Rollout of super-fast broadband to City businesses being slowed by permission issues

 
Josh Mines
City of London's Catherine McGuinness opens the first super-fast broadband connection in the city of Londom (Source: City of London Corporation)

The rollout of super-fast broadband to businesses in the City of London is being delayed, as Openreach expressed concern over getting permission from landlords to carry out crucial infrastructure work.

It follows the UK's first Fibre-To-The-Premises (FTTP) connection being made yesterday in the City of London, marking the super-fast connection being made available for businesses in the City.

FTTP connects fibre optic cables directly from a local exchange to a home or business premise, giving far more reliable broadband.

But Openreach said that the rollout of the technology was being hindered as it was unable to contact landlords who owned office buildings, as many live abroad.

Read more: BT's Openreach targets "ultrafast" internet in 3m premises by 2020

"The one obstacle we face is with the owners of big buildings in city of London," chief exec of Openreach Clive Selley told City A.M.

"It’s tough in London to work out who owns buildings and contact them, it’s quite unique as its an international city and buildings are owned by people across the planet.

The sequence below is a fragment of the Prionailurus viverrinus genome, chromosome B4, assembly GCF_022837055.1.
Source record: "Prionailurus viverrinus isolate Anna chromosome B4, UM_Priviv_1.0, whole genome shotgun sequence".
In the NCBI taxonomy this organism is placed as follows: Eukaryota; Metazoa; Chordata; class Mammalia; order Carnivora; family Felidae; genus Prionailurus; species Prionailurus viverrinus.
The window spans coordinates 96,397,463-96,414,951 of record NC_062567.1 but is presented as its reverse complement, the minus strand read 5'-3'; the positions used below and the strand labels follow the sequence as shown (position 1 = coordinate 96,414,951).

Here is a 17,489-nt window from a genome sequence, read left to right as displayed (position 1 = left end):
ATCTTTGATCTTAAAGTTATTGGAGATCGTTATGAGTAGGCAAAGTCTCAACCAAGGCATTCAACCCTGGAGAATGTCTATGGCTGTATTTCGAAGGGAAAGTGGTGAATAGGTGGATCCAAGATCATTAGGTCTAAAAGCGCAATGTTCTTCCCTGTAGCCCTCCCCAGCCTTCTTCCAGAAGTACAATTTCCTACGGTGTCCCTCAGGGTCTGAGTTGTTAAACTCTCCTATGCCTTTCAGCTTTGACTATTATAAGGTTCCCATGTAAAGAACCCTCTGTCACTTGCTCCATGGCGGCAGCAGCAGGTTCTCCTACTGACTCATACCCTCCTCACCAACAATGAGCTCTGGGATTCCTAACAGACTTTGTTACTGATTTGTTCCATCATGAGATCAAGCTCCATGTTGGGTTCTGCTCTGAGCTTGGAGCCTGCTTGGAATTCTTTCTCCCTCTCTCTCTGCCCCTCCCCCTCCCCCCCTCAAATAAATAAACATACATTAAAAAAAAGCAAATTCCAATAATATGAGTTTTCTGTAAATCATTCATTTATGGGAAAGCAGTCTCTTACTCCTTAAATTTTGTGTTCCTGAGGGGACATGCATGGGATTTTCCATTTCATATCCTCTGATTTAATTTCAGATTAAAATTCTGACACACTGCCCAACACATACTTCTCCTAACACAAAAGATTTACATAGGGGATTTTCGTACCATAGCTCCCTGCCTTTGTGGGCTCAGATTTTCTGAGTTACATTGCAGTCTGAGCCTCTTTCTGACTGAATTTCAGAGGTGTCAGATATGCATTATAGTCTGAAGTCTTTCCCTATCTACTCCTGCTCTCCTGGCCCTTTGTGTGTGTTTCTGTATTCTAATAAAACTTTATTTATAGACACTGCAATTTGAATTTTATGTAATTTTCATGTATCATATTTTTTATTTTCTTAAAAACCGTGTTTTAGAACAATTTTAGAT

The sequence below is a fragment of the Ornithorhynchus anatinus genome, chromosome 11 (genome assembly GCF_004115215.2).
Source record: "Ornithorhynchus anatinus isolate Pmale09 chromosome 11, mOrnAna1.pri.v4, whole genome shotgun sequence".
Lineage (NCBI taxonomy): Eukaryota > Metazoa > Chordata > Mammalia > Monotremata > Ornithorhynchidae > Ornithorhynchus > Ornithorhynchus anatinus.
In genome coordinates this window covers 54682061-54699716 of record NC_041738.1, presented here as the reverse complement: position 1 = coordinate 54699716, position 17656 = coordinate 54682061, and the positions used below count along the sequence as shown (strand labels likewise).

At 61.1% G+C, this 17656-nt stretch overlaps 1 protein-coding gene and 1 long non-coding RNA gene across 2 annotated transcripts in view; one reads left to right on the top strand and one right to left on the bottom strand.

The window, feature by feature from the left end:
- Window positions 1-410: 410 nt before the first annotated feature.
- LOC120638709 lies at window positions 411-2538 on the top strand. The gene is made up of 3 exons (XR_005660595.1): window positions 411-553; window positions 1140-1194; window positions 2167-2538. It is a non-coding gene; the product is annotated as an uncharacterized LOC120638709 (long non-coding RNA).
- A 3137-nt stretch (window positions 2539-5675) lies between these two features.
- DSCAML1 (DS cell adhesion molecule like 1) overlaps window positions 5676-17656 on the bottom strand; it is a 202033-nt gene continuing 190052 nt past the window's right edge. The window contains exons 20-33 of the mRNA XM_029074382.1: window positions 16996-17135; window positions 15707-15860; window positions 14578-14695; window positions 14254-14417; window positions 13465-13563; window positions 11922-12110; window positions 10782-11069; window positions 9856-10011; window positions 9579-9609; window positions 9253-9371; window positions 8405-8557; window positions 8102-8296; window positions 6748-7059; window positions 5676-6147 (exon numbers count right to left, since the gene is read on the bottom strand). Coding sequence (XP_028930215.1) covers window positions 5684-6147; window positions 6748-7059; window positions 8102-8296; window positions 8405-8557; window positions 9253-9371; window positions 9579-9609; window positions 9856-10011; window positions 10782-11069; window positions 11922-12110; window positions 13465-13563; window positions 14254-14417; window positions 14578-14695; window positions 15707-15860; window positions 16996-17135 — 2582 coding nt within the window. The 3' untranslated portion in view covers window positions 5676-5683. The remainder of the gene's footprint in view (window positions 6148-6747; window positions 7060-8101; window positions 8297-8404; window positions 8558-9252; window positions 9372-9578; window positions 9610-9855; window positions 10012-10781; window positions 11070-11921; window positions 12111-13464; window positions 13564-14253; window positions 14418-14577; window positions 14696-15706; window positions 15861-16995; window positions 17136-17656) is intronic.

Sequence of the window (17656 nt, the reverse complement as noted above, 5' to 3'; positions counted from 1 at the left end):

"I worry that some connections could take years if the building owners don’t come forward."

Though the outside infrastructure is currently being installed successfully, Openreach needs permission from the owner of the building to go in and place the technology inside.

This requires an effort to engage with 10,000 premises across London's centre, and has led to Openreach workers having to physically track down landlords to try and gain permission for the important work.

Catherine McGuinness, chairman of the City of London Corporation Policy and Resources Committee added that she had previously raised concern at the rate the project was moving forward, but added that the authority had benefited from a collaborative approach with Openreach.

"Highly innovative SMEs in the city need this sort of facility," she said. "They need to be able to connect, it’s how we do business these days."

To tackle the issue, Selley suggested a number of measures.

"Every building should display owner details, their should be a central registry available to us and for new buildings it should be a requirement that us or another infrastructure provider is invited in to fibre the building when it's built."

FTTP is now available to City businesses. Building owners can get in touch to request infrastructure here.

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